Albert Einstein suffered an abdominal aortic aneurysm on April 17, 1955. He was taken to Princeton’s University Medical Center for treatment but Einstein refused to have surgery. He did not want to prolong his life artificially and so died early the next morning on April 18, 1955. Einstein was 76 years old. After his death, a pathologist by the name of Dr. Thomas Harvey performed an autopsy and removed Einstein’s brain. Instead of replacing the brain back within the skull for the cremation, Harvey instead placed the brain in a jar of formaldehyde. Under what appears to be questionable circumstances, Dr. Harvey kept the brain for further study. It is the belief of many that Harvey had stolen the brain of Albert Einstein and new technology today has turned that brain into an iPad app.
Apparently, Dr. Harvey did not have permission to remove the brain from Einstein’s body. News accounts vary and it is not clear whether Harvey had permission to perform the autopsy or had managed to obtain retroactive permission from Einstein’s son to keep the brain for scientific study. What is known is that Dr. Harvey eventually lost his job because he refused to allow other scientists and researchers access to the specimen. Even with the loss of his job, Harvey did not relinquish the brain to Princeton, instead keeping it either in his home or at another hospital, again depending on the news sources reporting.
Harvey spent the next 40 years studying and researching the brain of Albert Einstein, always indicating that he was close to a number of conclusions. A writer, Michael Paterniti, researched the events of Einstein’s death, the autopsy, and what eventually became of the brain. It turns out that Einstein’s brain was stolen from Princeton, sliced and sent to various researchers (sometimes in mayonnaise jars), took a trip from New Jersey to Berkeley, California in a Tupperware container which traveled in the back of a rented Buick Skylark, and then was eventually returned to the scene of the crime at Princeton before being made into what is now an app.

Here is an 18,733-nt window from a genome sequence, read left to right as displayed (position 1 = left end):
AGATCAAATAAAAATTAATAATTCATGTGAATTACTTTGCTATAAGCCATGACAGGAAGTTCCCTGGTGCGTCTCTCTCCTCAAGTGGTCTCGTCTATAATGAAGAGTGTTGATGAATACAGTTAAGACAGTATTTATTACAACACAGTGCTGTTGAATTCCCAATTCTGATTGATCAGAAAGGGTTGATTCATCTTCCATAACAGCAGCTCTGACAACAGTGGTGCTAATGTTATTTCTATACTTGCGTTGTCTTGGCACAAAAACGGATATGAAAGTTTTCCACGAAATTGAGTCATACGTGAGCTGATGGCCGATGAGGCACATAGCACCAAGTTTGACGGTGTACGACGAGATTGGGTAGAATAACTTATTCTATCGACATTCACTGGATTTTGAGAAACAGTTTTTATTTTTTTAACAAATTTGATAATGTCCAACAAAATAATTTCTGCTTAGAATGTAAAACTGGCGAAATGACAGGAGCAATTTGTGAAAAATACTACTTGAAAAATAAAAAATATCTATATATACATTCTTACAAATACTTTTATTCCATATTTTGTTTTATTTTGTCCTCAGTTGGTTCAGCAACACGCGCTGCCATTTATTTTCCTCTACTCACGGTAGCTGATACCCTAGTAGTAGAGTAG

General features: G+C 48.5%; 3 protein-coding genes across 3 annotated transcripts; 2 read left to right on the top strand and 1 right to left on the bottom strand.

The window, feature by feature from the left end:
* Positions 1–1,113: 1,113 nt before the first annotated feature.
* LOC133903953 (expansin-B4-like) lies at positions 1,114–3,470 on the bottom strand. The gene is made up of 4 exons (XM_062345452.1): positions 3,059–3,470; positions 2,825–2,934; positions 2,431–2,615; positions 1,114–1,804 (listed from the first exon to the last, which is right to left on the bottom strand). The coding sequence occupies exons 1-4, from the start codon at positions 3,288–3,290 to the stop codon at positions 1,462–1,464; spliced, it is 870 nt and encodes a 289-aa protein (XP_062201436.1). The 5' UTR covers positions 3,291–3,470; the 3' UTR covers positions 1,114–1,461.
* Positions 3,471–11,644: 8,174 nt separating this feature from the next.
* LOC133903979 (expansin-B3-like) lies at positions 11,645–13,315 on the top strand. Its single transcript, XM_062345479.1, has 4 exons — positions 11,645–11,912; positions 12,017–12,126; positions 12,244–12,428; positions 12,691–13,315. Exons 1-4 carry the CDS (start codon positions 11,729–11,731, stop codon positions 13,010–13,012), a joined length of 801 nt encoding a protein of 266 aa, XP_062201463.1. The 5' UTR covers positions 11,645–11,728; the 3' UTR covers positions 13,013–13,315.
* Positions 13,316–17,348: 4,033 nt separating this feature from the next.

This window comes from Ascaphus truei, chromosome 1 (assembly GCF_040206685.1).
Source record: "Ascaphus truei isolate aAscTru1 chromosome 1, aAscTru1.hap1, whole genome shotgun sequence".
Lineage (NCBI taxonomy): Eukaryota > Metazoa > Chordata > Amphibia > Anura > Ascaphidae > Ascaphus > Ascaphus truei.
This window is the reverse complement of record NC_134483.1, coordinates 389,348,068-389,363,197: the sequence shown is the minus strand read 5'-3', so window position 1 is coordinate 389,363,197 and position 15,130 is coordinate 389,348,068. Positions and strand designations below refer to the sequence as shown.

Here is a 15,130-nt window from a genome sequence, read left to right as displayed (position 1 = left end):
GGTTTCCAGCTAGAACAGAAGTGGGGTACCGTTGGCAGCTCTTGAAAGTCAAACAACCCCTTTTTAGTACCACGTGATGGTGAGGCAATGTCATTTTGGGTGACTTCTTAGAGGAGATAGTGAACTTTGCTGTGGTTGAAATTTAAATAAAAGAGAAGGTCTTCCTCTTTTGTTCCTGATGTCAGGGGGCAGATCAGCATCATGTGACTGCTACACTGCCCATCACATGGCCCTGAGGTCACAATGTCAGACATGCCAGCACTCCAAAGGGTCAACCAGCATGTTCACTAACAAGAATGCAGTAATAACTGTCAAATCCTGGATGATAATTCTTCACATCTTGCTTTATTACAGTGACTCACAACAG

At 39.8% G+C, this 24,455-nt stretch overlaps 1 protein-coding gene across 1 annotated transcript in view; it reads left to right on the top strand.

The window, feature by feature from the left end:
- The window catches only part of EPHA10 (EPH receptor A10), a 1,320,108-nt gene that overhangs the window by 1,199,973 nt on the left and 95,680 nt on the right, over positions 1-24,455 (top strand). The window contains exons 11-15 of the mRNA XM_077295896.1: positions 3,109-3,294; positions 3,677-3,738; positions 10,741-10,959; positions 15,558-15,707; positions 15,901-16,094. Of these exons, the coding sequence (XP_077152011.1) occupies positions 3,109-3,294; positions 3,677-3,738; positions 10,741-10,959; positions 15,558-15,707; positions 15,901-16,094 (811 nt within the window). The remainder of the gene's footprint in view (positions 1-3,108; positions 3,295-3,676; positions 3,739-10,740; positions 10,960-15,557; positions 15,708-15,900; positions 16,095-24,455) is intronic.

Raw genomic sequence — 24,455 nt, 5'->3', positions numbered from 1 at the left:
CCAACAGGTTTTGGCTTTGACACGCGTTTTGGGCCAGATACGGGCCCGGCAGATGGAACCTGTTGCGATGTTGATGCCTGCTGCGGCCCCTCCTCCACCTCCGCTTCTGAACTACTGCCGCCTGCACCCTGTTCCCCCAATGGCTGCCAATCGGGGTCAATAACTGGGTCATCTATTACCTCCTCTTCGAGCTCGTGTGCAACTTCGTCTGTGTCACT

In the 1980’s a scientist from the University of California, Marian Diamond, asked for samples from four areas of the brain. After waiting three years she finally received the requested samples through the mail, the chunks of brain enclosed within a mayonnaise jar. Diamond was interested in glial cells known as astrocytes. After performing her research, the scientist found that one area of Einstein’s brain had an unusual neuron to glial cell ratio. While her research generated reactions from the media, scientists were not sure what to make of her findings. As it was, it was simply a peculiar finding that gave researchers pause.
Another discovery was made in 1990 by Stephen J. Smith, a researcher at Stanford University. Smith built on the previous findings from Diamond because he suspected that the astrocytes had the ability to communicate. He believed that the astrocytes communicated only with chemical signals as opposed to the previously recognized combination of electrical charges and chemical signals. The possibility that the chemical signals by themselves would be missed if they were not in conjunction with the electrical charges was high. An experiment was conducted where astrocytes in a culture dish were viewed under a microscope as a bit of glutamate neurotransmitter was dropped into the dish. Glutamate is a chemical messenger which neurons often use. What happened next was that the astrocytes not only sensed the glutamate but spread the chemical message out from the original point of contact.
The findings created new ideas on the ways that glial cells might function and how the astrocytes could be involved in different cognitive processes. Diamond’s findings on the additional glial cells found in Einstein’s brain now began to make sense to researchers. Albert Einstein’s brain, whether by permission or not, was removed for study and eventually segmented into approximately 170 parts and then sectioned further into hundreds of sections for microscopic study. After the refusal of the Tupperwared brain from the cross-country trip to Einstein’s granddaughter in California, the brain returned to New Jersey and was donated by Harvey’s estate in 2010 to the National Museum of Health and Medicine.
The National Museum of Health and Medicine Chicago (NMHMC) acquired funding in 2012 to digitize the collection. The possibly stolen Einstein brain is in the process of being digitized and is now an iPad app available not only to neuroscientists, researchers, and educators, but to the general public as well. The app permits users to examine the neuroanatomy of Albert Einstein just as if they were viewing the slides through a microscope.
By Dee Mueller